Jes Hathaway is the editor in chief of National Fisherman magazine and NationalFisherman.com.
Tuesday, 04 June 2013
Last week a little survey popped into my inbox, and I got very excited to fill it out.
This does not happen often (the excitement, that is).
However, this survey is about a whole slew of new and exciting aspects of seafood marketing that I pretty much can't believe is happening right now. The best part? You get a chance to submit your opinion, too.
The Marine Fisheries Advisory Committee is looking for input from people just like you on the possibility for a federally managed sustainability certification for U.S. seafood.
Some say this just makes perfect sense. NMFS already has all the information because they manage the fisheries. Why not tack on certification while they're at it?
This is a fair point. NMFS certainly has far more information on fisheries than most of the independent groups out there promoting traffic-light seafood lists. But does it make sense to saddle federal workers with yet more red tape?
When I put on my rose-colored glasses, my vision is that a certification system like this could help data-poor stocks become data rich (or at least data middle-class). If they go through the certification process, they will have to be studied and analyzed, which could generate critical information. Perhaps more importantly a national certification could help seafood retailers market U.S. seafood, thereby raising the demand and prices of our domestic products. Improved education, recognition and demand could slowly ratchet down the amount of seafood we import (most of which we don't test or manage for handling or quality).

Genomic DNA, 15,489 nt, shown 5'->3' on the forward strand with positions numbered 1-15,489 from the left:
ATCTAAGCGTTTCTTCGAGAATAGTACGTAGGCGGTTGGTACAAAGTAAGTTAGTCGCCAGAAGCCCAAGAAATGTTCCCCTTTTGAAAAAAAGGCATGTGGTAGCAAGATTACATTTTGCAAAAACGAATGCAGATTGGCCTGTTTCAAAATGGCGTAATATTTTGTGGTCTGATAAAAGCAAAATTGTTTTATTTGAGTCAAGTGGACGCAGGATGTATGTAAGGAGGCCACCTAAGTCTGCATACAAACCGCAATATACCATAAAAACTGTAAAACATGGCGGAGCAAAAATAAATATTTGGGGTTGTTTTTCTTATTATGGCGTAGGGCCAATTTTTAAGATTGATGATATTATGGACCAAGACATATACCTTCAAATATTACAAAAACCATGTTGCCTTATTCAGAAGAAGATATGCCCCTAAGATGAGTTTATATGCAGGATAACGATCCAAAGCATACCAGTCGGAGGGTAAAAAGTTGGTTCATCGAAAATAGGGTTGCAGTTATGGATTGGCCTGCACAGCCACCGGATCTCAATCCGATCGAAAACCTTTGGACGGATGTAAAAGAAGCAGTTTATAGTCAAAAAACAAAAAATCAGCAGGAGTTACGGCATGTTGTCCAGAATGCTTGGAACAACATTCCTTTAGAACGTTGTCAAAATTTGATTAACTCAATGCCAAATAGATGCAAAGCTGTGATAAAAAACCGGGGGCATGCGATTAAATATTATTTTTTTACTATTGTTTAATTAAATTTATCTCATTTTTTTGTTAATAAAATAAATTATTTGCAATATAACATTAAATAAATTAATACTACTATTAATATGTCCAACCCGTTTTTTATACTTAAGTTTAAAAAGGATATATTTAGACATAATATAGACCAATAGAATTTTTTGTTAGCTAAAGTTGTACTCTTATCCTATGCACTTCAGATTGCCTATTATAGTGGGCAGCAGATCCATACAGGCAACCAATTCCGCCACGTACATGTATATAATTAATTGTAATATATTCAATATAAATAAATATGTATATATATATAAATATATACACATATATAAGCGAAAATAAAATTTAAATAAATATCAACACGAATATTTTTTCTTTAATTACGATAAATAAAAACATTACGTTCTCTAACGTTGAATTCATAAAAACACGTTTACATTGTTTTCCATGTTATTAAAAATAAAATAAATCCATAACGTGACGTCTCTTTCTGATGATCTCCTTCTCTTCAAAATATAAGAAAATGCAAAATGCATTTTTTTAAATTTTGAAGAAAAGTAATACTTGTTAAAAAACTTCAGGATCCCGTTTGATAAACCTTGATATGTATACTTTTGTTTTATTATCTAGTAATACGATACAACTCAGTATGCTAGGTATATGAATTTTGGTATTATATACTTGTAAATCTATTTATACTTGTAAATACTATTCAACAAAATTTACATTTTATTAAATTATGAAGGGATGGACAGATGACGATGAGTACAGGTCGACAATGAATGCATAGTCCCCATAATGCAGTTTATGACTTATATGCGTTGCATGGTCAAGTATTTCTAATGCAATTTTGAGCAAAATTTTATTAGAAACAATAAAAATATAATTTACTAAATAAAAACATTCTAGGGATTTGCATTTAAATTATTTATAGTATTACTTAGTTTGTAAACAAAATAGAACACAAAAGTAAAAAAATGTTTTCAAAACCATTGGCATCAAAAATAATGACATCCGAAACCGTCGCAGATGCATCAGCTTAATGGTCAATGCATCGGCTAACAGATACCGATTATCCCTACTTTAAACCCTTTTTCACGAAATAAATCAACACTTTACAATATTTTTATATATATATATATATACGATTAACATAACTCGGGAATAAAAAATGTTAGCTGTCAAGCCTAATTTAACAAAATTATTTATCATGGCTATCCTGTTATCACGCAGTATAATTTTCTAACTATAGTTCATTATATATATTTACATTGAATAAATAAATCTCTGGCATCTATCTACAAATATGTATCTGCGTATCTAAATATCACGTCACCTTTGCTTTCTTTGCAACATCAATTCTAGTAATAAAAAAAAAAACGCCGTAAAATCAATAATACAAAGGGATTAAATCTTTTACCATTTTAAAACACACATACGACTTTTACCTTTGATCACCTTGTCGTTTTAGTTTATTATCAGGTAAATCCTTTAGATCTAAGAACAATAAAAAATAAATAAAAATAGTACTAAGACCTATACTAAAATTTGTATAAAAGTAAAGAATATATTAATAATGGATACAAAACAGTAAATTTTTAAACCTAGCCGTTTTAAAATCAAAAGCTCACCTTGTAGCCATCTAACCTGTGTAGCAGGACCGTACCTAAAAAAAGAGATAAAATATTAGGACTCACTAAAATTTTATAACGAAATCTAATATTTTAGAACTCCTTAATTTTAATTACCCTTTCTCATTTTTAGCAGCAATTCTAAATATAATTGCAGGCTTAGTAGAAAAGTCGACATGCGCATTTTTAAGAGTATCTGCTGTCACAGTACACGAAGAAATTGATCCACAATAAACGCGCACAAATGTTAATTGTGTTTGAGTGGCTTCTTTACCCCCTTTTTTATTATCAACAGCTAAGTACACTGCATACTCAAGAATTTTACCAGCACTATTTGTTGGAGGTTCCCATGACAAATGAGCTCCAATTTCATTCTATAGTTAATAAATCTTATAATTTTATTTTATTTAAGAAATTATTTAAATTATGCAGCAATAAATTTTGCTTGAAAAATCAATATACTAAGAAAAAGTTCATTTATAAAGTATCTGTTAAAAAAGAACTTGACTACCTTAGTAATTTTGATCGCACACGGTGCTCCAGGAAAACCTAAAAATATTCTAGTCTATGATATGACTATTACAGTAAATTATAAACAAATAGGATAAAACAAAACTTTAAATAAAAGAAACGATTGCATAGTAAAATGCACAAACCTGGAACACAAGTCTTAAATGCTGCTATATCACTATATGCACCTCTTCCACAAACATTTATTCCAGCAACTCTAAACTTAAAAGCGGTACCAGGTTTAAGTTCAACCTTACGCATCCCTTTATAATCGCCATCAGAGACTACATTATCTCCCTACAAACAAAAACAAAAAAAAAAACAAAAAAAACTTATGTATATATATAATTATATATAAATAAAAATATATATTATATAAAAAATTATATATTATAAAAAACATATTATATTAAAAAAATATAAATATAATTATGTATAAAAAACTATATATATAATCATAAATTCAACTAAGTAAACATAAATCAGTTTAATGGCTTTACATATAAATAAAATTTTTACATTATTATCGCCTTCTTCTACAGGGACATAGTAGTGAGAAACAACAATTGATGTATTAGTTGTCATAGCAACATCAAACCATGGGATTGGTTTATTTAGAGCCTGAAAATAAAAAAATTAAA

What I would not want to see is well-managed fisheries being punished for factors beyond their control. The fact is, all of our fisheries are managed for sustainability. So can't we just label them as such? As far as I'm concerned, a federal sustainability label does not need to be encumbered by a certification process. Our management speaks for itself.
When I look at the American portfolio of seafood, I see that we have a bounty to offer. Why we're not promoting it as such is a true failing on our part. Perhaps some sort of certification program could help us close that gap. I'm certain some better marketing would.
If you would like to have your say, fill out the MAFAC survey today!
National Fisherman Live: 11/06/14
In this episode:
NOAA report touts 2013 landings, value increases
Panama fines GM salmon company Aquabounty
Gulf council passes Reef Fish Amendment 40
Maine elver quota cut by 2,000 pounds
Offshore mussel farm would be East Coast’s first
NOAA and its fellow Natural Resource Damage Assessment trustees in the Deepwater Horizon oil spill have announced the signing of a formal Record of Decision to implement a gulf restoration plan. The 44 projects, totaling an estimated $627 million, will restore barrier islands, shorelines, dunes, underwater grasses and oyster beds.